CHINA TOPIX

Updated 6:02 PM EDT, Wed, Apr 01, 2020

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Chinese Navy Holds Military Drill in Disputed South China Sea

China Navy Exercise

(Photo : Getty Images/China Photos) Chinese officials say the ongoing exercise is intended to test the country's naval combat readiness.

China's Navy on Wednesday commenced a ten-day military drill around the island of Hainan. The naval drill is being carried out at a time when China's territorial claims in the South and East China Sea are being challenged by neighboring countries.

China Daily reported that civilian ships are prohibited from entering the waters where the military drills are being held.

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Admiral Scott Swift, the newly designated American commander for the Pacific fleet, recently headed a surveillance sortie over the disputed areas in the South China Sea. Such sorties are regularly conducted by U.S. forces and have been a constant source for irritation in Beijing. Chinese leaders have warned that these flights are damaging the relationship between the two countries.

The Philippines has also been active in pursuing its territorial claims in the South China Sea. Manila decided to go ahead and fix a military ship that has been docked in the Second Thomas Shoal despite objections from China, according to The Diplomat. The disputed shoal is known as the Ren'ai Reef in China, while Ayungin Shoal is the name used to describe it in the Philippines. The grounded ship has served as an outpost for a small detachment of Philippine marines for the past 16 years.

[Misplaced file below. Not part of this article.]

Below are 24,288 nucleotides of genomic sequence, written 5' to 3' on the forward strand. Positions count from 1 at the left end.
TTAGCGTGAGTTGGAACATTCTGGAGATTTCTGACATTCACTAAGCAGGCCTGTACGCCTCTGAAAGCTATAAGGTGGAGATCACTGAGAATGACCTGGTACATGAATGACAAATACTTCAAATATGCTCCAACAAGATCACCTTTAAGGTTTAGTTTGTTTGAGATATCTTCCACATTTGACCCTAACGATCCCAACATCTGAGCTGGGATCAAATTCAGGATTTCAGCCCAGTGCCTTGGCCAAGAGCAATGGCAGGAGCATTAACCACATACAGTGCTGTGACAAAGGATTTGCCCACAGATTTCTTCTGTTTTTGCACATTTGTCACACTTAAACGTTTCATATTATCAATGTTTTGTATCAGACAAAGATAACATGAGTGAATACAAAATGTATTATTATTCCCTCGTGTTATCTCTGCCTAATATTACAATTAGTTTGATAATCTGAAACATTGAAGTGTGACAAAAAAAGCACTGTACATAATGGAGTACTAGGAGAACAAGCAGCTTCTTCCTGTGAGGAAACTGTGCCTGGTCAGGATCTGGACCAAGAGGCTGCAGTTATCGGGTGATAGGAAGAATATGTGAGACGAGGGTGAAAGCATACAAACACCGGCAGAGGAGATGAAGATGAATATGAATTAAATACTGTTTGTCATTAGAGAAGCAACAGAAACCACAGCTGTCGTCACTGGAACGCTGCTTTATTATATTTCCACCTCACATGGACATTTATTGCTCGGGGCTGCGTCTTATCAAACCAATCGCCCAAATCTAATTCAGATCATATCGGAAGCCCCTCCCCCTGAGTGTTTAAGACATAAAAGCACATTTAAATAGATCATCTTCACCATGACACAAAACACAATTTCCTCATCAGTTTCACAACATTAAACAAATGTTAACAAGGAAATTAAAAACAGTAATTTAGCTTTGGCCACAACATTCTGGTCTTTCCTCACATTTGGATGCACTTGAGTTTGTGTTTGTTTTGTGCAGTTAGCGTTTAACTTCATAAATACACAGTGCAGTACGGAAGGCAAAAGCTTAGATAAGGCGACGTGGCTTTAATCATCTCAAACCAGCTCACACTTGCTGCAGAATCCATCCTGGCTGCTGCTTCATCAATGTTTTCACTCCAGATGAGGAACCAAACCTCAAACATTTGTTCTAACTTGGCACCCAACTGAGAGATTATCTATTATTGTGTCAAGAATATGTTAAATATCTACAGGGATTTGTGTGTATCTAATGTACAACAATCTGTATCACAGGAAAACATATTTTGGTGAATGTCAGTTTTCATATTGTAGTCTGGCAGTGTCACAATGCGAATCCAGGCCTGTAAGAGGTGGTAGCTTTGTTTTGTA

Philippine troops also participated in separate military exercises with American and Japanese soldiers in June.

Japan released an annual defense paper on Tuesday which Beijing has criticized as provocative, according to Asia Times. The report relayed Japan's concerns over China's exploration projects near the disputed territories in the East China Sea. The Japanese suspect that China will use the project as a cover to keep an eye on the disputed islands.

However, China's People's Liberation Army have revealed that the ongoing naval drill has nothing to do with the recent events unfolding in the Pacific region. National Defense University professor Zhu Chenghu, who is also a major general, said that it's "understandable" for observers to make that assumption.

He added that holding military exercises takes time and a lot of planning. However, he admitted that the drills have an objective, although he said it is not targeting any one in particular nation.

PLA researcher Zhang Junshe said that the ongoing exercise is simply to test China's navy's combat readiness.

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